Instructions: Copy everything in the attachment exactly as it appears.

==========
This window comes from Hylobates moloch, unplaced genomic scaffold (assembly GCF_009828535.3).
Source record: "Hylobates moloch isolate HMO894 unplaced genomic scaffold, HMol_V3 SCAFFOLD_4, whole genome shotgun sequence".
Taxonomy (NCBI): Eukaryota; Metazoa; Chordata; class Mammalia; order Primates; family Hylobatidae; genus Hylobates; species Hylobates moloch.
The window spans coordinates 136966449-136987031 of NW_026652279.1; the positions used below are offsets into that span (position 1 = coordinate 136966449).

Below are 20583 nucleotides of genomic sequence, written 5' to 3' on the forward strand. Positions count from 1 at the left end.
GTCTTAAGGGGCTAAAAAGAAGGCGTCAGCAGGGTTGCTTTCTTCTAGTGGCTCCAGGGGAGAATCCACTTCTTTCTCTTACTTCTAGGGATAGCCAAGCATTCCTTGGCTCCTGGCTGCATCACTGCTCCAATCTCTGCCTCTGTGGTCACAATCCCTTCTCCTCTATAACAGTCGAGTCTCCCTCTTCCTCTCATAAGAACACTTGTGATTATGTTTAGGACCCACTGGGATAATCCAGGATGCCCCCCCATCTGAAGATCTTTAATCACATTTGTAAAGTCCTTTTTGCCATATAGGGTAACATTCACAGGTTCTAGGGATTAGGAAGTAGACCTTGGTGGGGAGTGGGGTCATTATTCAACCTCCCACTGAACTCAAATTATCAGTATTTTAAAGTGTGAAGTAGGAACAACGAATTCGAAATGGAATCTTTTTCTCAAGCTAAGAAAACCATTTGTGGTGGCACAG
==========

This window comes from Hylobates moloch, unplaced genomic scaffold (assembly GCF_009828535.3).
Source record: "Hylobates moloch isolate HMO894 unplaced genomic scaffold, HMol_V3 SCAFFOLD_4, whole genome shotgun sequence".
Taxonomy (NCBI): Eukaryota; Metazoa; Chordata; class Mammalia; order Primates; family Hylobatidae; genus Hylobates; species Hylobates moloch.
The window spans coordinates 136966449-136987031 of NW_026652279.1; the positions used below are offsets into that span (position 1 = coordinate 136966449).

Below are 20583 nucleotides of genomic sequence, written 5' to 3' on the forward strand. Positions count from 1 at the left end.
GTCTTAAGGGGCTAAAAAGAAGGCGTCAGCAGGGTTGCTTTCTTCTAGTGGCTCCAGGGGAGAATCCACTTCTTTCTCTTACTTCTAGGGATAGCCAAGCATTCCTTGGCTCCTGGCTGCATCACTGCTCCAATCTCTGCCTCTGTGGTCACAATCCCTTCTCCTCTATAACAGTCGAGTCTCCCTCTTCCTCTCATAAGAACACTTGTGATTATGTTTAGGACCCACTGGGATAATCCAGGATGCCCCCCCATCTGAAGATCTTTAATCACATTTGTAAAGTCCTTTTTGCCATATAGGGTAACATTCACAGGTTCTAGGGATTAGGAAGTAGACCTTGGTGGGGAGTGGGGTCATTATTCAACCTCCCACTGAACTCAAATTATCAGTATTTTAAAGTGTGAAGTAGGAACAACGAATTCGAAATGGAATCTTTTTCTCAAGCTAAGAAAACCATTTGTGGTGGCACAG